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Legislation would drop copays, other out-of-pocket costs for breast cancer tests

WASHINGTON – U.S. Sens. Katie Britt and Jeanne Shaheen (D-N.H.) recently reintroduced the Access to Breast Cancer Diagnosis (ABCD) Act. The bipartisan, bicameral legislation would eliminate copays and other out-of-pocket expenses for breast cancer diagnostic tests, making them more accessible and affordable.

Under current law, insurance companies are required to provide no-copay coverage for breast cancer screenings but not diagnostic testing. If the initial screening shows that a patient may have breast cancer, further testing, including mammograms, MRIs, and ultrasounds, may be needed to make a diagnosis.

An estimated 10% of screening mammograms require follow-up diagnostic testing. Regular diagnostic testing may also be recommended for patients who have had a prior breast cancer diagnosis or are genetically predisposed to breast cancer.

“The ability for women to receive an initial mammogram as part of their health insurance plan is a crucial, potentially lifesaving tool to detect breast cancer,” said Britt (R-Montgomery). “This commonsense legislation would ensure that a warranted follow-up diagnostic examination is also covered by health insurers at no out-of-pocket cost to the patient. No woman across America should be faced with the impossible choice between affording basic necessities such as food or being able to confirm whether she has a life-threatening illness.

“I’m proud to help lead this effort to provide greater access to mammography so women can be diagnosed as soon as possible, giving them the widest variety of treatment options and the best chance to defeat this disease.”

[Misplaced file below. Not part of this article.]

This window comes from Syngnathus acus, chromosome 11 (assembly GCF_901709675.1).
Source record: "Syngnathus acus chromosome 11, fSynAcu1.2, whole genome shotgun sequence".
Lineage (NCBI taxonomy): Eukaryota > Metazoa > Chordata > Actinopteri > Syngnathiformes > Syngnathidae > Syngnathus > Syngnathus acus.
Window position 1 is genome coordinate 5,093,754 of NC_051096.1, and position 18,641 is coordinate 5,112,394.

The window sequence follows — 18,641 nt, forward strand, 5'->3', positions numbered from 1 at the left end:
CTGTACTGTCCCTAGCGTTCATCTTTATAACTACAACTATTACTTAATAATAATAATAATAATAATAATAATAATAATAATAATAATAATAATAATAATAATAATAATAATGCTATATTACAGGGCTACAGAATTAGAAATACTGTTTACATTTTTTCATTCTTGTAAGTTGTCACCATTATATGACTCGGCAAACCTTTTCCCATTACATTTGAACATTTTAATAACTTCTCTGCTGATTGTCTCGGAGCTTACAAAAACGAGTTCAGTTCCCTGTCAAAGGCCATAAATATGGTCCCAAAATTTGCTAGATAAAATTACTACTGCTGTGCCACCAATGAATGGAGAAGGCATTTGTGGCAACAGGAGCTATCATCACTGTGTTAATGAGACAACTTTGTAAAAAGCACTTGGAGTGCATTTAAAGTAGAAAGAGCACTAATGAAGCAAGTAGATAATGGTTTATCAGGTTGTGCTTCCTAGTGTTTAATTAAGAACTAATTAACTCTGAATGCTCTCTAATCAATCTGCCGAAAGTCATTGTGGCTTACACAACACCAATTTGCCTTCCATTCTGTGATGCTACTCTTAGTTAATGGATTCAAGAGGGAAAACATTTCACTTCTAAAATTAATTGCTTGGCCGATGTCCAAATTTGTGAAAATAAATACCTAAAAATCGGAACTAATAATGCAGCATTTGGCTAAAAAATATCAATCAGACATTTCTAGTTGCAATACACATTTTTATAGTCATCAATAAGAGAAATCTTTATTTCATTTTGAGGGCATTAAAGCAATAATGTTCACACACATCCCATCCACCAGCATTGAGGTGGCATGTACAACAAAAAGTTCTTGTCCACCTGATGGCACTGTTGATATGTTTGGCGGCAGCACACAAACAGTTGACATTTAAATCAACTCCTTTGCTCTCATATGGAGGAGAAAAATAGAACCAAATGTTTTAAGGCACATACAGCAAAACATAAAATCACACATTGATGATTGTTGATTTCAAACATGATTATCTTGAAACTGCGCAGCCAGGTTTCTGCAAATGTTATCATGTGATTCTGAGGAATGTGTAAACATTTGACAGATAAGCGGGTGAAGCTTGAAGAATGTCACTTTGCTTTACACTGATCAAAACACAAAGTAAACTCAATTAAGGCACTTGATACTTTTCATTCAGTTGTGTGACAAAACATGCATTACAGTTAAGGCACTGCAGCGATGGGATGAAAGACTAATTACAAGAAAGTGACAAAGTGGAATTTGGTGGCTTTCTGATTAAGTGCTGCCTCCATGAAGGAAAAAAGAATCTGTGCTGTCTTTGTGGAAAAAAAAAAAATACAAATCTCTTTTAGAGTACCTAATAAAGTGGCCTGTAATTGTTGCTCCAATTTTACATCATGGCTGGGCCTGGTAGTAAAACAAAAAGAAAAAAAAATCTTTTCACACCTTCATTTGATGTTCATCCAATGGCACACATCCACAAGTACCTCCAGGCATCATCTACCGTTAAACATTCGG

According to the Breast Cancer Research Foundation of Alabama, 1 in 8 women will be diagnosed with invasive breast cancer during their lifetime, including an estimated 4,500 women in Alabama in 2023.

“It is too hard and too expensive for people to get the breast imaging they require, a contributing factor to the nearly 44,000 breast cancer deaths expected this year alone,” Molly Guthrie, vice president of Policy and Advocacy at Susan G. Komen, said. “We need this legislation passed as soon as possible so that people don’t face barriers to a timely diagnosis or face the impact of high out-of-pocket expenses for necessary imaging due to their personal circumstances.

“Thank you to Senators Jeanne Shaheen and Katie Britt and Representatives Debbie Dingell and Brian Fitzpatrick for their leadership on this vital legislation.”

Susan G. Komen estimates that in 2023, over 297,000 new cases of invasive breast cancer will be detected in women across the United States. Additionally, a Susan G. Komen study estimated that diagnostic tests can cost patients between $234 and $1,041.

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